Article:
Festive In Death – JD Robb
Christmas came early when I found Festive In Death in the bookshop mid September. Having grudged the influx of Christmas books that seem to be appearing (far too early for my liking) I grabbed this particular title with not a qualm about the date.
Festive in Death is the 39th book in an ongoing series featuring New York cop Eve Dallas and her many time multi-millionaire husband, Roarke. Just dwell on that number one more time….book 39! The closest comparison I can find to an ongoing series that keeps on giving me such reading pleasure are the Amazing Spider-man comics.
Quick summary: JD Robb is the pseudonym of Nora Roberts. Robb/Roberts released the first book in the In Death series in 1995 (Naked in Death). This book introduced New York cop Lt Eve Dallas – stories are set around the year 2050 but the timeline progresses through the novels.
I would urge all new/potential readers not to be put off by the futuristic setting. These are fantastic crime novels, great police procedurals and for the long term reader provide a rich supporting cast that enhance the depth of the world that Robb has created. There are references to futuristic tech, fashion and transport but it never feels forced and you can accept the majority of the concepts without suspending too much belief.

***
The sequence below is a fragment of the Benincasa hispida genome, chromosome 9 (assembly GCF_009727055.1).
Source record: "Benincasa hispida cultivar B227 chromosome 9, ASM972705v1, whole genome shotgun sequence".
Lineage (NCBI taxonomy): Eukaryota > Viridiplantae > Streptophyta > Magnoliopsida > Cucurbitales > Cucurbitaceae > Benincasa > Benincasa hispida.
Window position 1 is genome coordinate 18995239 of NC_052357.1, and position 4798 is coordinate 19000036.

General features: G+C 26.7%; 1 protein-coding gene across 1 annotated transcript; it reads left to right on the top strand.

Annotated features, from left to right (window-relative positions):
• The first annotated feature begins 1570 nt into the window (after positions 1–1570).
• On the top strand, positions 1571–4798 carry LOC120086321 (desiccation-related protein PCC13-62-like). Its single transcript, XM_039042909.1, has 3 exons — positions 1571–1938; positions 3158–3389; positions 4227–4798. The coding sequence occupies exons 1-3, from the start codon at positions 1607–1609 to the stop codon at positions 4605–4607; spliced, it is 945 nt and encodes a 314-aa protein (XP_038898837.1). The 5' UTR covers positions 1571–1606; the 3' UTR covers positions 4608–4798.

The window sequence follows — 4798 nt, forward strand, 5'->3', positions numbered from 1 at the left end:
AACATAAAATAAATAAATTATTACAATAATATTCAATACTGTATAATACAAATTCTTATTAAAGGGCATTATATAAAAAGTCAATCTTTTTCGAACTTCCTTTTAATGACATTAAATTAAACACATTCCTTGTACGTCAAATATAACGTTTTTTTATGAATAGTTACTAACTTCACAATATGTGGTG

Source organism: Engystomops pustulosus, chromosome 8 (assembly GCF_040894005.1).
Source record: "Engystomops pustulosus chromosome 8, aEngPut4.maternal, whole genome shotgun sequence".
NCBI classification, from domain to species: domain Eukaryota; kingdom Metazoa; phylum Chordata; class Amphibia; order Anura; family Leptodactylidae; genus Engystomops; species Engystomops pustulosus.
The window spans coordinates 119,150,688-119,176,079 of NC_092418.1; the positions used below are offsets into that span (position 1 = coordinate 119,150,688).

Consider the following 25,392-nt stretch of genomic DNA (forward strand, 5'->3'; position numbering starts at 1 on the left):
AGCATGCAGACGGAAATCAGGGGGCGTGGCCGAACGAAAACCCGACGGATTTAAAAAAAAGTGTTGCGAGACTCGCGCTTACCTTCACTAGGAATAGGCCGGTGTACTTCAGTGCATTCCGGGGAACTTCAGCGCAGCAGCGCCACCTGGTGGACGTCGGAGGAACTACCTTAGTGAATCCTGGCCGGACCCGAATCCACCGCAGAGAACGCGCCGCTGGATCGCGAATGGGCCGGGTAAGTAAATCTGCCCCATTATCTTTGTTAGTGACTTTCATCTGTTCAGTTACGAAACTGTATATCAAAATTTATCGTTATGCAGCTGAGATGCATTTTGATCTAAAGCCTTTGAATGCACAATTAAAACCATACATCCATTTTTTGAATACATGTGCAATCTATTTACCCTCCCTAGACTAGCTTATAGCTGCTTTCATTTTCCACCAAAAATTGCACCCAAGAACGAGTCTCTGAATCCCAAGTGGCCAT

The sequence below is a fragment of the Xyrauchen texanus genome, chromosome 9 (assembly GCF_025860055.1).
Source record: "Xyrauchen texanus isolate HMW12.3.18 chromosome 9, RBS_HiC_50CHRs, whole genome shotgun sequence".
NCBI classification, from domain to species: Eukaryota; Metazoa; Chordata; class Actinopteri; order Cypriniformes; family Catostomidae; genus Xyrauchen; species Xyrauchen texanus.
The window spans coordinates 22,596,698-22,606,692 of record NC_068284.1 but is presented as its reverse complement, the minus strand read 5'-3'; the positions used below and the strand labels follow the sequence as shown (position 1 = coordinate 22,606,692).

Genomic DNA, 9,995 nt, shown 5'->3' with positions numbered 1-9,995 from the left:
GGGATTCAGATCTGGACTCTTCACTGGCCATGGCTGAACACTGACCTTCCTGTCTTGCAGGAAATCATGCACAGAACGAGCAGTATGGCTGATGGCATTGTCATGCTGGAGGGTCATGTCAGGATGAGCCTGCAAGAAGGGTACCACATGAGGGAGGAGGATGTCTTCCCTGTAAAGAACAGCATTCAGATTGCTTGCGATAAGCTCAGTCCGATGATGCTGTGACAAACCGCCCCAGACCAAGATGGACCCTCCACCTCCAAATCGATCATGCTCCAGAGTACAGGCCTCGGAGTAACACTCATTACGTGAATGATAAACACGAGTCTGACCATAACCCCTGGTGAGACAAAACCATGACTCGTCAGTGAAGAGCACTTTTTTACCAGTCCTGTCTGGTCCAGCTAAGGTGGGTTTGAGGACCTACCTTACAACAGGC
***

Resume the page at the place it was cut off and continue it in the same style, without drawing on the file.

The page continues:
Festive in Death is a proper ‘whodunnit’ with a killer revealed at the end of the book. Robb does like to vary the story style and will frequently reveal the murderer at the outset of a novel and let us watch Dallas close the net on the killer.
In this book, however, Dallas is asked to ‘stand’ for someone she does not like. A predator that took advantage of vulnerable women and abused their trust. But despite how he lived his life, solving the riddle of his death is with Dallas and she will get to the truth.
As the title suggests this tale plays out over the Holiday season, much of the focus is on Dallas, Roarke and their friends. The trade off for the cosy festive read is that Eve does not get exposed to the peril that arises in other stories and her investigation is methodical rather than dynamic. Not to say that this is not a good story, it just seems more aimed at the long term fan rather than attempting to draw in a new reader.
I suppose, however, that by book 39 Robb does not need to put her characters through the wringer every single outing and we can enjoy a character driven story. As a long term fan, who has read each book in the series more than once, I enjoyed Festive in Death for what it was: another great read from a master storyteller.